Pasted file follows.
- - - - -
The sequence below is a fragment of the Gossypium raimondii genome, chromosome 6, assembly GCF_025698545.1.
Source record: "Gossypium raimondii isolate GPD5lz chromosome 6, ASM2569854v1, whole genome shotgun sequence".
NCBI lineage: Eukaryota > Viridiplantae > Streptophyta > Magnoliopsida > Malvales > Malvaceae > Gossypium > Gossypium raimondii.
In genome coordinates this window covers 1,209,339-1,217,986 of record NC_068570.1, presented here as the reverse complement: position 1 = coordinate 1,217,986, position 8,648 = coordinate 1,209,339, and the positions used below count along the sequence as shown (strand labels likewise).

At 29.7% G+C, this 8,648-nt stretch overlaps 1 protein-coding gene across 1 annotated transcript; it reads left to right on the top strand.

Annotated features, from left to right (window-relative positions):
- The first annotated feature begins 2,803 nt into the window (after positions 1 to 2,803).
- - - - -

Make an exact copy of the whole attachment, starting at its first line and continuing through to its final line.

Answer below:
The sequence below is a fragment of the Gossypium raimondii genome, chromosome 6, assembly GCF_025698545.1.
Source record: "Gossypium raimondii isolate GPD5lz chromosome 6, ASM2569854v1, whole genome shotgun sequence".
NCBI lineage: Eukaryota > Viridiplantae > Streptophyta > Magnoliopsida > Malvales > Malvaceae > Gossypium > Gossypium raimondii.
In genome coordinates this window covers 1,209,339-1,217,986 of record NC_068570.1, presented here as the reverse complement: position 1 = coordinate 1,217,986, position 8,648 = coordinate 1,209,339, and the positions used below count along the sequence as shown (strand labels likewise).

At 29.7% G+C, this 8,648-nt stretch overlaps 1 protein-coding gene across 1 annotated transcript; it reads left to right on the top strand.

Annotated features, from left to right (window-relative positions):
- The first annotated feature begins 2,803 nt into the window (after positions 1 to 2,803).